But Simon feels that “if you can’t access it [data] and use it, then it’s not much use.” So how do they make all that data useful to all those parties? They combine all their data in one place and open relevant detail to exploration among groups so more questions can be asked, more insightful answers given–and more value returned to the “hive.”
An environment of this scope and depth also requires a cultural shift; everybody has to put stakes in the game. For instance, in a unique show of teamwork the digital, marketing, and customer insights groups come together to identify common goals and “crowdfund” various analytics initiatives. In turn, they deliver quickly with short sprints, share the findings and build more support. And, ultimately, they produce results.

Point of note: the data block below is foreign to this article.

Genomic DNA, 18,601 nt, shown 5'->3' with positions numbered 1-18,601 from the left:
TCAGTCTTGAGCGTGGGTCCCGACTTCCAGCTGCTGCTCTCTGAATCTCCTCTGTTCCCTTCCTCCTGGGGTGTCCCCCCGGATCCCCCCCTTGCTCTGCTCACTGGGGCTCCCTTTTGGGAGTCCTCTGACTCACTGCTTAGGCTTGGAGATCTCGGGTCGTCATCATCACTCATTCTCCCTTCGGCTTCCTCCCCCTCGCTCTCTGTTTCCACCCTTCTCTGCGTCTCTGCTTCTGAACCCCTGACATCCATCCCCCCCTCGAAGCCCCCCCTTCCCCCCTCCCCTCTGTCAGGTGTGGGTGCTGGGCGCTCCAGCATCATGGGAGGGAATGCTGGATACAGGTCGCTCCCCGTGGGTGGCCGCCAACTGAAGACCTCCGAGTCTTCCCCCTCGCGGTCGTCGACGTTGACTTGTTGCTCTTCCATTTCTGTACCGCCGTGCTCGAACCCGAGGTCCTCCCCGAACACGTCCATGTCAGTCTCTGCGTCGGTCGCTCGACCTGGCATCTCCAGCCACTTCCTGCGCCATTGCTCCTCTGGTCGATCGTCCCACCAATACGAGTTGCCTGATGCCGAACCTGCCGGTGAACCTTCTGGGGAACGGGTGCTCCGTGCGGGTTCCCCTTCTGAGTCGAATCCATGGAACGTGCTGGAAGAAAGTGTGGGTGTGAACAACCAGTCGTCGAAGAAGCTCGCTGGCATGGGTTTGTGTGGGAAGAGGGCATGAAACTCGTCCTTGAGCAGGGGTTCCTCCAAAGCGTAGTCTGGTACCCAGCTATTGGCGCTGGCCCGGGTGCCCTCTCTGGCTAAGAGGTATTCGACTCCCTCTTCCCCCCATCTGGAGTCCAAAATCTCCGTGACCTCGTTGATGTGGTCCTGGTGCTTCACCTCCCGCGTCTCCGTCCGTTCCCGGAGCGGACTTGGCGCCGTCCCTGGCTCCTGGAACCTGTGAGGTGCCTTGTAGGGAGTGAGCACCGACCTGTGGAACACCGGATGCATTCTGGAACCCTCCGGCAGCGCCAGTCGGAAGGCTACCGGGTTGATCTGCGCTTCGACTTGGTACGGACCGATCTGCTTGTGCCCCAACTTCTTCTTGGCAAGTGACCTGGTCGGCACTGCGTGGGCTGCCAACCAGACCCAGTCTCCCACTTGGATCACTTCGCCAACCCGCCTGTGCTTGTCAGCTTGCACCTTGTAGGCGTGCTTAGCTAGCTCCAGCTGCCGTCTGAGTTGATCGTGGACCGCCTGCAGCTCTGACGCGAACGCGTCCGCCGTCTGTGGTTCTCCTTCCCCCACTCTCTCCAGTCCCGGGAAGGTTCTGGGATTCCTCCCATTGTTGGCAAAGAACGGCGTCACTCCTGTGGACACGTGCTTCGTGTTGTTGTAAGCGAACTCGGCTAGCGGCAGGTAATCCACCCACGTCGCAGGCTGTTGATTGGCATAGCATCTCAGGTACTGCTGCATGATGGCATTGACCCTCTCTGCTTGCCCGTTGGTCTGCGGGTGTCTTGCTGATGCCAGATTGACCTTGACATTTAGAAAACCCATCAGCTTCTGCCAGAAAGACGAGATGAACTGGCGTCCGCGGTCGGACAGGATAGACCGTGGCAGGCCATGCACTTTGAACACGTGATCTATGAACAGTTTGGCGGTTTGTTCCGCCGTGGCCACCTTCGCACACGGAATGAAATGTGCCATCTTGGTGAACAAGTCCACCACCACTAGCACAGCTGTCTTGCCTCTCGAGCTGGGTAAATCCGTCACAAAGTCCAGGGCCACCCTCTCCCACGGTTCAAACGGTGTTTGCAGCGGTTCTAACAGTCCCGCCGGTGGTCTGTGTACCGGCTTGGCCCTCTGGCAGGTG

One primary area of interest to the bank is to “understand and pull together all the different interactions that a customer has.” It’s a lot of work to track Annie Bee’s shenanigans! As Simon explains “Paths aren’t linear for somebody to actually get a product. Traditionally, what we’ve done is look at a product’s completion, therefore the person has gone through step one, two, three. Actually, people go through steps one, two, back to one, then to three, back to two, back to one again, off out somewhere else. You can see a lot of looping going on, and that’s quite inefficient while it’s happening.”
But the bank wants to make it as painless as possible for customer to take out a product and get the best offer. That’s where highly tailored marketing campaigns come into play. These efforts, in fact, drive 25% of the bank’s sales leads. According to Simon having rich data and the ability to fine-tune makes all the difference.